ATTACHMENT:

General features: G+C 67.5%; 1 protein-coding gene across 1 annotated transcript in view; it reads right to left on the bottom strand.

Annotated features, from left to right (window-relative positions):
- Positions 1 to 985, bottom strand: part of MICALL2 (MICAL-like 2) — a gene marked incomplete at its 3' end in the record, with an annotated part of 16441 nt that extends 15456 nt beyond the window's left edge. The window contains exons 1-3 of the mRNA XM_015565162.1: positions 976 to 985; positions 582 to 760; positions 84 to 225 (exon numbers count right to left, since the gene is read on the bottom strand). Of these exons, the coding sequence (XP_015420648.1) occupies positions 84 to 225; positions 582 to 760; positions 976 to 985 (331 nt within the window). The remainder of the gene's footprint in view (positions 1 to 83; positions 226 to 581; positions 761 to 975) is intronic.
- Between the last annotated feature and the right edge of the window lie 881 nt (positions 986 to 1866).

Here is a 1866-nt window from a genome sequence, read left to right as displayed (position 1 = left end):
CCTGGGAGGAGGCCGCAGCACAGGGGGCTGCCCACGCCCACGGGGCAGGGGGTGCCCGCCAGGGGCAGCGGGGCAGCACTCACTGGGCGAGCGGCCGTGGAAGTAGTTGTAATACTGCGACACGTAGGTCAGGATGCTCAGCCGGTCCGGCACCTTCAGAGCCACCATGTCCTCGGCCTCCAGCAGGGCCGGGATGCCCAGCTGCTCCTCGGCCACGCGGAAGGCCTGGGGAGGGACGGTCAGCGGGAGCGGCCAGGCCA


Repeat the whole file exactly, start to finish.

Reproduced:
General features: G+C 67.5%; 1 protein-coding gene across 1 annotated transcript in view; it reads right to left on the bottom strand.

Annotated features, from left to right (window-relative positions):
- Positions 1 to 985, bottom strand: part of MICALL2 (MICAL-like 2) — a gene marked incomplete at its 3' end in the record, with an annotated part of 16441 nt that extends 15456 nt beyond the window's left edge. The window contains exons 1-3 of the mRNA XM_015565162.1: positions 976 to 985; positions 582 to 760; positions 84 to 225 (exon numbers count right to left, since the gene is read on the bottom strand). Of these exons, the coding sequence (XP_015420648.1) occupies positions 84 to 225; positions 582 to 760; positions 976 to 985 (331 nt within the window). The remainder of the gene's footprint in view (positions 1 to 83; positions 226 to 581; positions 761 to 975) is intronic.
- Between the last annotated feature and the right edge of the window lie 881 nt (positions 986 to 1866).

Here is a 1866-nt window from a genome sequence, read left to right as displayed (position 1 = left end):
CCTGGGAGGAGGCCGCAGCACAGGGGGCTGCCCACGCCCACGGGGCAGGGGGTGCCCGCCAGGGGCAGCGGGGCAGCACTCACTGGGCGAGCGGCCGTGGAAGTAGTTGTAATACTGCGACACGTAGGTCAGGATGCTCAGCCGGTCCGGCACCTTCAGAGCCACCATGTCCTCGGCCTCCAGCAGGGCCGGGATGCCCAGCTGCTCCTCGGCCACGCGGAAGGCCTGGGGAGGGACGGTCAGCGGGAGCGGCCAGGCCA